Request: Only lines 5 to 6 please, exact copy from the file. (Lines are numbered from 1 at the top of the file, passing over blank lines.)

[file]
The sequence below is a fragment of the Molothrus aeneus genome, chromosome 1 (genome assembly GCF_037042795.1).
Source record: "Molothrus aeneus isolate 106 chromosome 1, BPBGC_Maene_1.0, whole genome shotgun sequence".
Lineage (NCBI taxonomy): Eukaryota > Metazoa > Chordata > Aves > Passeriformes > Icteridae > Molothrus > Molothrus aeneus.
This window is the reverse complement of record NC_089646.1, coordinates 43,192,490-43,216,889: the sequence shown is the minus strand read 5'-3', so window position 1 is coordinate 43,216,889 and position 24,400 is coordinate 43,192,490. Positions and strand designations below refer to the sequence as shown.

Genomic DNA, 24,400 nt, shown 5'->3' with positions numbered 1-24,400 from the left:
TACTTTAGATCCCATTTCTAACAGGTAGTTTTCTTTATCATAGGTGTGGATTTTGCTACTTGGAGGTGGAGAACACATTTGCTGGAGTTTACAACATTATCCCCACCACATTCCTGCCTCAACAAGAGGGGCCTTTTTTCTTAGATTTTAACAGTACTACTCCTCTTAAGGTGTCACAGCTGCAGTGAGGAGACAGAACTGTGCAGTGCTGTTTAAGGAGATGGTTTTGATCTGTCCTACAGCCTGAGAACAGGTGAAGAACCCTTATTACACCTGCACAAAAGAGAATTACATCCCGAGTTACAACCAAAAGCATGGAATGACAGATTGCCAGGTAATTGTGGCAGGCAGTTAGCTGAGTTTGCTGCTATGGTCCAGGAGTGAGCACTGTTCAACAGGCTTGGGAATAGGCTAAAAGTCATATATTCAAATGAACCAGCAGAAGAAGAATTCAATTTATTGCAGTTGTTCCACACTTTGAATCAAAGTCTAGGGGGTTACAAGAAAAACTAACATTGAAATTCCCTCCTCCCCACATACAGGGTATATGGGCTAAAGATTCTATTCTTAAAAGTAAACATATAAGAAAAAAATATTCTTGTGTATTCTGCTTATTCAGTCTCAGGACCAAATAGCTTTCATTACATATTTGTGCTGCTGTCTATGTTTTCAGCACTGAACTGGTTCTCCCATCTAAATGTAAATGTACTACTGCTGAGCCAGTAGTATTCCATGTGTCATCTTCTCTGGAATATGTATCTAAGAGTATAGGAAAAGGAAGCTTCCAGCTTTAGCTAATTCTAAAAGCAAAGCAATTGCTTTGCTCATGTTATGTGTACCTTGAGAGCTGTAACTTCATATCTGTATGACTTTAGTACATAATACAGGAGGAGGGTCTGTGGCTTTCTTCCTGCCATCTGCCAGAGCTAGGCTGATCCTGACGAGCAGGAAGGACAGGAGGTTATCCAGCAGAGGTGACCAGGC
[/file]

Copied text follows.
Genomic DNA, 24,400 nt, shown 5'->3' with positions numbered 1-24,400 from the left:
TACTTTAGATCCCATTTCTAACAGGTAGTTTTCTTTATCATAGGTGTGGATTTTGCTACTTGGAGGTGGAGAACACATTTGCTGGAGTTTACAACATTATCCCCACCACATTCCTGCCTCAACAAGAGGGGCCTTTTTTCTTAGATTTTAACAGTACTACTCCTCTTAAGGTGTCACAGCTGCAGTGAGGAGACAGAACTGTGCAGTGCTGTTTAAGGAGATGGTTTTGATCTGTCCTACAGCCTGAGAACAGGTGAAGAACCCTTATTACACCTGCACAAAAGAGAATTACATCCCGAGTTACAACCAAAAGCATGGAATGACAGATTGCCAGGTAATTGTGGCAGGCAGTTAGCTGAGTTTGCTGCTATGGTCCAGGAGTGAGCACTGTTCAACAGGCTTGGGAATAGGCTAAAAGTCATATATTCAAATGAACCAGCAGAAGAAGAATTCAATTTATTGCAGTTGTTCCACACTTTGAATCAAAGTCTAGGGGGTTACAAGAAAAACTAACATTGAAATTCCCTCCTCCCCACATACAGGGTATATGGGCTAAAGATTCTATTCTTAAAAGTAAACATATAAGAAAAAAATATTCTTGTGTATTCTGCTTATTCAGTCTCAGGACCAAATAGCTTTCATTACATATTTGTGCTGCTGTCTATGTTTTCAGCACTGAACTGGTTCTCCCATCTAAATGTAAATGTACTACTGCTGAGCCAGTAGTATTCCATGTGTCATCTTCTCTGGAATATGTATCTAAGAGTATAGGAAAAGGAAGCTTCCAGCTTTAGCTAATTCTAAAAGCAAAGCAATTGCTTTGCTCATGTTATGTGTACCTTGAGAGCTGTAACTTCATATCTGTATGACTTTAGTACATAATACAGGAGGAGGGTCTGTGGCTTTCTTCCTGCCATCTGCCAGAGCTAGGCTGATCCTGACGAGCAGGAAGGACAGGAGGTTATCCAGCAGAGGTGACCAGGC